Alameda Post - two peregrine falcons soar overhead
For several years Alameda residents could watch peregrine falcons flying overhead. They have nested on one or the other tower of the Fruitvale Bridge. Photo Rick Lewis.
Alameda Post - three juvenile peregrine falcon chicks sit atop metal stairs or scaffolding. One of them spreads its wings while the other two look on
In 2023, three peregrine falcon chicks, two females and one male, survived to leave the nest on their own. Colored bands were attached to their left legs so observers who can see the color of a band can identify these birds. Photo Rick Lewis.

The osprey pair that nested at Seaplane Lagoon also was highly successful, hatching three eggs and fledging three youngsters by early July. A pair nested at the Encinal Basin, and observers think they laid eggs, but for unknown reasons, no chicks survived. Maybe osprey nesting there will be successful this year.

Alameda Post - a large osprey nest on top of a pole
Two adult osprey and two partially-grown chicks can take up most of the space in an osprey nest. Three chicks fledged from the osprey nest at Seaplane Lagoon in 2023. Photo Rick Lewis.

Some people look every year for signs of other species nesting, especially black oystercatchers, but we’ve not found any nests. Maybe they will nest at De-Pave Park once it’s turned into a tidal marsh.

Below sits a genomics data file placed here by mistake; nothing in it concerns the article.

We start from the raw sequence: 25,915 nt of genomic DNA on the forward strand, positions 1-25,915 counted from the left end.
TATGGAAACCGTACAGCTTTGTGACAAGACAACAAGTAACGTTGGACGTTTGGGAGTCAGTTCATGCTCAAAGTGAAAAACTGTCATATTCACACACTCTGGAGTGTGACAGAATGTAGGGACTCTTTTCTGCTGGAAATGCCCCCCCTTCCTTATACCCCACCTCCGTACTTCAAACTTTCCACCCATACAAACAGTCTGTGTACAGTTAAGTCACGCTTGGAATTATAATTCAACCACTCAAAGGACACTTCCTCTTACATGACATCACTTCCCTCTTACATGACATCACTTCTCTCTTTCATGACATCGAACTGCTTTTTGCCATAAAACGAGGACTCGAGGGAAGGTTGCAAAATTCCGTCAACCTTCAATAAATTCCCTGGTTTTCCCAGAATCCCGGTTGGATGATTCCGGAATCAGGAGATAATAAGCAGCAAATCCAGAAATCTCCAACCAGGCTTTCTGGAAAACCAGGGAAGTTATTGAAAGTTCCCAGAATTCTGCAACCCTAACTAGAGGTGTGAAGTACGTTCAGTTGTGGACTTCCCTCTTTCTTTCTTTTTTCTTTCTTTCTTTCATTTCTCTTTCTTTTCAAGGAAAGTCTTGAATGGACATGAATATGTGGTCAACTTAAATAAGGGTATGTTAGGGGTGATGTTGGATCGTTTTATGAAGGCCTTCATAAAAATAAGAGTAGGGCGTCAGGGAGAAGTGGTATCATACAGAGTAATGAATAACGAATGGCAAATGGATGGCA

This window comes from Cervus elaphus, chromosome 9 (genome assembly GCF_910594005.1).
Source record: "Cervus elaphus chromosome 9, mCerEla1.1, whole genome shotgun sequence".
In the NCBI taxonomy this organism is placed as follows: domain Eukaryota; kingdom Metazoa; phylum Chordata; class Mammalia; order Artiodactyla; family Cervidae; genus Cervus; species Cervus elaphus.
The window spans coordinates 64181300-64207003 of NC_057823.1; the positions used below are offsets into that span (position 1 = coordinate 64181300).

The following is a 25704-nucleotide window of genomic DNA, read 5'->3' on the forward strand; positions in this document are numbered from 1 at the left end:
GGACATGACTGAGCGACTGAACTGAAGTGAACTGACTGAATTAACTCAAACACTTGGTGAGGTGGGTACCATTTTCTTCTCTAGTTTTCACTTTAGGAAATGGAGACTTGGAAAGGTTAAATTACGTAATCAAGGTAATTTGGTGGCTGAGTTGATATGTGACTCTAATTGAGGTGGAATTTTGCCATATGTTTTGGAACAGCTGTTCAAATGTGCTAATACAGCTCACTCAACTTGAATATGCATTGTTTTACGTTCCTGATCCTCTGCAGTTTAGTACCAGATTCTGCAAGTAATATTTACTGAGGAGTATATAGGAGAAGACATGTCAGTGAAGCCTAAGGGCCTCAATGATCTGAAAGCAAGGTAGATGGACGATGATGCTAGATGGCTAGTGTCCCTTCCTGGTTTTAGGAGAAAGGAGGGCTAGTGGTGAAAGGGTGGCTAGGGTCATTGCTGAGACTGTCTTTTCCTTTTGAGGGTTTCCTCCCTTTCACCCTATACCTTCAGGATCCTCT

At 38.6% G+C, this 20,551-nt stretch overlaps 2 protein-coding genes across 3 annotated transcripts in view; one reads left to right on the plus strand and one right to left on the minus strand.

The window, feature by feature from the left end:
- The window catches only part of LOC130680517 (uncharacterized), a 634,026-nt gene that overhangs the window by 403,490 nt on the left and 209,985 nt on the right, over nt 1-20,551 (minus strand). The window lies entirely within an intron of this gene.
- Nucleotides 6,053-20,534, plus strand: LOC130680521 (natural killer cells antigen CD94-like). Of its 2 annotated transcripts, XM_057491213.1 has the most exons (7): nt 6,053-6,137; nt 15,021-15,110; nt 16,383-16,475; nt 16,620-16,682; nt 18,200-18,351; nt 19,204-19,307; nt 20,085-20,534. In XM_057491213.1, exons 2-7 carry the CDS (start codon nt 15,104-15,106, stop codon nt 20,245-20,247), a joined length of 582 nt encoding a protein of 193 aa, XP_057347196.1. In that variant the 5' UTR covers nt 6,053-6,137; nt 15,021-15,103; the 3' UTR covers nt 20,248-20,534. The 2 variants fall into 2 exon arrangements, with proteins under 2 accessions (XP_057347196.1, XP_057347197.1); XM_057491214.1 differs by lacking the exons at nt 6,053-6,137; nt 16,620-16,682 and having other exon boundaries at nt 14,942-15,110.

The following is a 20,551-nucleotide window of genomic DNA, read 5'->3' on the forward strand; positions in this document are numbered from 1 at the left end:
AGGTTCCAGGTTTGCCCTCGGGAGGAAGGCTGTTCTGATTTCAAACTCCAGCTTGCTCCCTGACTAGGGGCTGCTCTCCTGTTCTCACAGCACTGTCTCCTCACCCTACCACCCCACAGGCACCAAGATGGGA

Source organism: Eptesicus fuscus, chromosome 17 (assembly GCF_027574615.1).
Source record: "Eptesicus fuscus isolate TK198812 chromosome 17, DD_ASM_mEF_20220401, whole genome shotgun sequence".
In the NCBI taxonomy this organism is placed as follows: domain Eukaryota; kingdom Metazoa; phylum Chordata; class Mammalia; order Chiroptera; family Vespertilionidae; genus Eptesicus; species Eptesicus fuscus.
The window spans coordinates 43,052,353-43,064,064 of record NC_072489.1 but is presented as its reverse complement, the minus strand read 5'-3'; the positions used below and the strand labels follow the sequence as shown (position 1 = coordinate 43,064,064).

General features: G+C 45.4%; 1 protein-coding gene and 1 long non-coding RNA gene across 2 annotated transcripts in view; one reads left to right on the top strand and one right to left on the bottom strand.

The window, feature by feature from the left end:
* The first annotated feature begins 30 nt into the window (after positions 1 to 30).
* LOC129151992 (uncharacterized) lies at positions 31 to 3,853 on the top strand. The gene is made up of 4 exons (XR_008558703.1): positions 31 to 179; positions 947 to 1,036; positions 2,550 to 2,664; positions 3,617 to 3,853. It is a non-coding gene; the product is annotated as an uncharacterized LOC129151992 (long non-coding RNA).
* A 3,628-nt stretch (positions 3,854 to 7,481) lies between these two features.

Alameda Post - a nest of double-crested cormorants
Three hungry chicks look to an adult double-crested cormorant for food in a nest in a tree beside Lagoon 3 in Alameda. Photo Rick Lewis.

Double-crested cormorants again nested in trees on the edge of Lagoon 3, across from South Shore Shopping Center on Otis Drive just west of Park Street, although at least one of their nesting trees was removed after it died. Likewise, the egret rookery on a Bay Farm Island lagoon is smaller because dead trees were removed after the nesting season a few years ago. But both great and snowy egrets raised chicks, if in smaller numbers than in earlier years.